(Painting by A. Riis Carstensen - 1905)

Lieutenant Munck on the DEN AARVAAGNE was, however, more anxious to join the fight and assist the LOUGEN.

But Jessen gave a direct order to the schooner to return at once to St. Croix.

The DEN AARVAAGNE raised its sail and set a course for Christianssted on St. Croix approx. 10 miles away.

EXPERIMENT, commanded by captain Koppelmann, tried at first to intercept DEN AARVAGNE, when it tried to sail back towards St. Croix, he soon realized that he had no chance of intercepting the Danish schooner, which was much faster than the British privateer.

The DEN AARVAAGNE later reached Christianssted and was able to tell the governor about the fighting, while the EXPERIMENT turned around and joined the ARAB in the fight against the LOUGEN.

LOUGEN in the crossfire

While the EXPERIMENT had chased the DEN AARVAAGNE the LOUGEN had fought a fierce battle against the ARAB, and both ships had already taken a fair amount of damage.

Captain Jessen was trying to draw the British ships toward Charlotte Amalie on St. Thomas. He knew that the powerful guns of the fort would be ready to assist him in the fighting.

When the EXPERIMENT came close enough to join the fighting, it brought the LOUGEN into a position, where it was fired upon from both sides.

But Charlotte Amalie was now almost within reach, and Jessen and his crew continued the uneven, but courageous battle.

The brig LOUGEN answers the British crossfire.

The brig did not have enough crewmembers to man both the sails and the guns in both sides of the ships, but the LOUGEN's second in command, lieutenant Hans Stephansen, quickly suggested that the Danes only used a few of the guns in the port side against the new enemy.

The crew was hastily assembled and received a quick course in the manning of the guns, and commanded by lieutenant Johan Christian Tordenskjold four of the guns in the port side were now manned by some of the topmast men and foretop men and they quickly started firing at the new enemy ship.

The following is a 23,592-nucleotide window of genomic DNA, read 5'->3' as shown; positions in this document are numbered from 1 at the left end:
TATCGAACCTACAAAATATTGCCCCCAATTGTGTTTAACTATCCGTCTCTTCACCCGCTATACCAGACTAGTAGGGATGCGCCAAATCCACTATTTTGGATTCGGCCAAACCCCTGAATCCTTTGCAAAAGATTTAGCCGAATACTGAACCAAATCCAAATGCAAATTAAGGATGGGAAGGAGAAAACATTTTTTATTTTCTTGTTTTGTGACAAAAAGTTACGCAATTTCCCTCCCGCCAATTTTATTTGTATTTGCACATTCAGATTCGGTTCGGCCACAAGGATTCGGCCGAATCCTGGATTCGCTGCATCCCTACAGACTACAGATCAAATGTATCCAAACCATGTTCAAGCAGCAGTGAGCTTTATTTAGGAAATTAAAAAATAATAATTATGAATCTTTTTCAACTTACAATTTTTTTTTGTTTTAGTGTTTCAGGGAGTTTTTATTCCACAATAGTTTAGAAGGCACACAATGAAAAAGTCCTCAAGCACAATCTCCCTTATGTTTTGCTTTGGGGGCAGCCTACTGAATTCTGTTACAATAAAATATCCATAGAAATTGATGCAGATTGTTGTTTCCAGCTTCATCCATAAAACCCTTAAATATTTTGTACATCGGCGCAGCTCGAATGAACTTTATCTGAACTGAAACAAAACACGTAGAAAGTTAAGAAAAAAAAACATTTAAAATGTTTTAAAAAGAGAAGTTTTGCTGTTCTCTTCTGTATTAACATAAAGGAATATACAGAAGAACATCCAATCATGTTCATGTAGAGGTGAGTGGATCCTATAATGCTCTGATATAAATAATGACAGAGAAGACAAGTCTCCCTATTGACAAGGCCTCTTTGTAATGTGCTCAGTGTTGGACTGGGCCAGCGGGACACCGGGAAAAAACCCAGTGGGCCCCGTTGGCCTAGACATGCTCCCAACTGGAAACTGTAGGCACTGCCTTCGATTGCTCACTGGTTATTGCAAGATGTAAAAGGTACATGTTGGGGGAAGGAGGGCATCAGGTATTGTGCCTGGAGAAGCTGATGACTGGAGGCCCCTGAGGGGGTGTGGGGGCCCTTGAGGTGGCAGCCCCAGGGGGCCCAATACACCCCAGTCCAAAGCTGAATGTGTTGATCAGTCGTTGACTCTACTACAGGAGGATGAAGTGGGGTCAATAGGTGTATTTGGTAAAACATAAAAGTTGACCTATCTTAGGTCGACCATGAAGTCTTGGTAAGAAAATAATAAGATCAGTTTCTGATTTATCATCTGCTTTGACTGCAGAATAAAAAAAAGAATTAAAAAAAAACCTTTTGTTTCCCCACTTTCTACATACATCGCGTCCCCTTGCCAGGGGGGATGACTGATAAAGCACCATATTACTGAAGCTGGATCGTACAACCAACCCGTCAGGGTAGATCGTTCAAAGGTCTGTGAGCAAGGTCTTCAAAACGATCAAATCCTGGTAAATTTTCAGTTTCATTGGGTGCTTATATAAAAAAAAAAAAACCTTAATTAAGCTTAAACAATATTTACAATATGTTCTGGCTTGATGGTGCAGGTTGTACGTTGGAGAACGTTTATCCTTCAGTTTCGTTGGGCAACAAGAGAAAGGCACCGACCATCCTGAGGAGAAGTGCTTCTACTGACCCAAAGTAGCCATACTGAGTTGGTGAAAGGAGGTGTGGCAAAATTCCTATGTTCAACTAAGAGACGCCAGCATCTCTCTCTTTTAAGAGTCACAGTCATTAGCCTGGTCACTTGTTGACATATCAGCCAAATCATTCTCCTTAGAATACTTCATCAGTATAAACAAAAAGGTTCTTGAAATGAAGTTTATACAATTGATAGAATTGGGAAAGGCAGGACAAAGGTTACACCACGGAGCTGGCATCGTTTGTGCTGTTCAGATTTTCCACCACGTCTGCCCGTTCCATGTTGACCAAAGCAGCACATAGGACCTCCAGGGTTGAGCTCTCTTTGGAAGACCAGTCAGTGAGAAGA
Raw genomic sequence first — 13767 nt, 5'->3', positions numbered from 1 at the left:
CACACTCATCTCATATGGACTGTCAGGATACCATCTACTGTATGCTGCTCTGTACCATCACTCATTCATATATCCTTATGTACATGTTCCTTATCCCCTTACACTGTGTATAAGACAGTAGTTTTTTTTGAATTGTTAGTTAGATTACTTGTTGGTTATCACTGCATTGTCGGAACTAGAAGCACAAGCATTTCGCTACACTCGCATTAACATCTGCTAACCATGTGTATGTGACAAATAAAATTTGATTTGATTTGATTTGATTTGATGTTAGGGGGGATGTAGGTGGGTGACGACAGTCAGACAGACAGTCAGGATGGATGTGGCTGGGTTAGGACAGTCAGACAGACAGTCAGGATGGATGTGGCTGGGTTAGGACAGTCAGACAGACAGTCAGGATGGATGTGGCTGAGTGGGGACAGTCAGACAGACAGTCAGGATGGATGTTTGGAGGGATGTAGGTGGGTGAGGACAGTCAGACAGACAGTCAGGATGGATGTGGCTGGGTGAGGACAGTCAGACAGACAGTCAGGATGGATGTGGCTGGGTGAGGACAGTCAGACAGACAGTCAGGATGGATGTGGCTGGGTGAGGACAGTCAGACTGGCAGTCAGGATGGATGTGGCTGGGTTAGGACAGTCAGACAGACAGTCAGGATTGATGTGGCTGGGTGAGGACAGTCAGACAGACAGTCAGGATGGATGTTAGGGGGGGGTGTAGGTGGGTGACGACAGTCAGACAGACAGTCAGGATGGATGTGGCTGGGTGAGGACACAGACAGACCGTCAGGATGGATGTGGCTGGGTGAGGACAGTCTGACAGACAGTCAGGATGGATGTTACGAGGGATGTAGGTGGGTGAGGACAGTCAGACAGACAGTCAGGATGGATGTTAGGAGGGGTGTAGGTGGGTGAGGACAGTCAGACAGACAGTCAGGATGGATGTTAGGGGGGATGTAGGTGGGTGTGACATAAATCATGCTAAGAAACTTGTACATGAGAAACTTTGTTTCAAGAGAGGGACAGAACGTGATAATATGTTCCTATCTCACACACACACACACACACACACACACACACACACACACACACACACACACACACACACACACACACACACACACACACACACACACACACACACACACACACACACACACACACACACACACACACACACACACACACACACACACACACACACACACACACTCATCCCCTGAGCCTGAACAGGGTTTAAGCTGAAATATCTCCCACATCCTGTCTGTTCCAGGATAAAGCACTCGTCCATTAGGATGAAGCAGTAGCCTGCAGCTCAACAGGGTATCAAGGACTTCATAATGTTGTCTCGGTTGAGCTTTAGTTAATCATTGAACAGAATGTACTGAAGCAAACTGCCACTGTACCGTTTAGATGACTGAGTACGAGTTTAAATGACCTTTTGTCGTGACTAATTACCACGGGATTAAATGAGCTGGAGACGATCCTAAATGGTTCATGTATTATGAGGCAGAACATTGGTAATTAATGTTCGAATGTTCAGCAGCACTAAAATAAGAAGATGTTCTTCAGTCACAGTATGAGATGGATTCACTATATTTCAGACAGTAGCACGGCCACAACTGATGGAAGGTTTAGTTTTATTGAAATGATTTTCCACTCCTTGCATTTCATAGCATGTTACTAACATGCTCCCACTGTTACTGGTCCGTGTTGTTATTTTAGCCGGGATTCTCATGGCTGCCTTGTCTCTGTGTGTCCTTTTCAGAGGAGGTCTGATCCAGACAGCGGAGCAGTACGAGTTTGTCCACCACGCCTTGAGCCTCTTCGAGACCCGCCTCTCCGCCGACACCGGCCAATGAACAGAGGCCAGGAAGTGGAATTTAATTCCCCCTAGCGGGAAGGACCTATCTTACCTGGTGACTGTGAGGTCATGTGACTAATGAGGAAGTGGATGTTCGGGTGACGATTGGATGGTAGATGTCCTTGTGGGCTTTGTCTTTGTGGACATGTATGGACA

Maintain the ability to maneuver

The sails were essential for the brig, for without them the Danes would not be able to steer the ship, and thereby avoid the British coming close enough to attempt to board the Danish brig.

The British frigate the ARAB had more than twice the number of men aboard and a British boarding was therefore likely to end in a takeover of the Danish brig.

At he same time the shot-damaged rigging had to be repaired the whole time, and the guns could not spare the men.

Chief officer Peter Hee, second officer Niels Espen and carpenter Kilbert Svendsen were all working hard at the guns, and at the same time working hard at repairing the shot-through ropes.

On several occasions the ropes the men were hanging from were shot down, causing the men to fall to the deck below.

Chief officer Peter Hee fell down three times and received several smaller injuries, before he was able to complete the reparation of the sails and rigging.

A close call

The battle could easily have turned into a catastrophe for the Danish brig.

The untrained gun crews on the LOUGEN were working very fast and due to their lack of training, they spilled a lot of gunpowder on the deck of the ship.

Even though the deck was wet, a single spark ignited some of the gunpowder, but the crew moved very fast and was able to quell the flames before disaster struck.

When the master gunner Erik Hendrichsen Hoff, discovered the fire, he first ordered his gun fired and he then proceeded together with gunner Lars Olsen and gunners mate Niels Pedersen along with the rest of the gun crew, who gathered around the fire and stamped on the flames until they were all gone, and they thereby saved the ship.

This happened without any of the guns ceasing fire.

The British had to withdraw from the battle

The British frigate ARAB
was the first to leave the battle.

The battle had now raged for more than an hour, and the LOUGEN was now nearing St. Thomas, from where Jessen hoped to be assisted by the guns at the fort.

A lucky shot from the LOUGEN hit the bosse that secured the anchor on the ARAB.

The bosse was keeping the port anchor in place, and the shot resulted in the anchor falling into the water - still attached to the ARAB.

The anchor did not reach the bottom, but it reduced the ARAB's ability to steer. The crew was unable to cut the anchor chain and thereby release the anchor.

Simultaneously the battery at St. Thomas joined in the fighting, and the damaged British frigate now chose to leave the battle and withdraw to Tortola, where it could repair the damage.

The EXPERIMENT was now left on it own to face the guns on the LOUGEN and from St. Thomas.

Jessen was now able to use all his guns against the weaker armed British ship, and following a few well-aimed shots from the LOUGEN, the EXPERIMENT rapidly chose to retire from the fighting.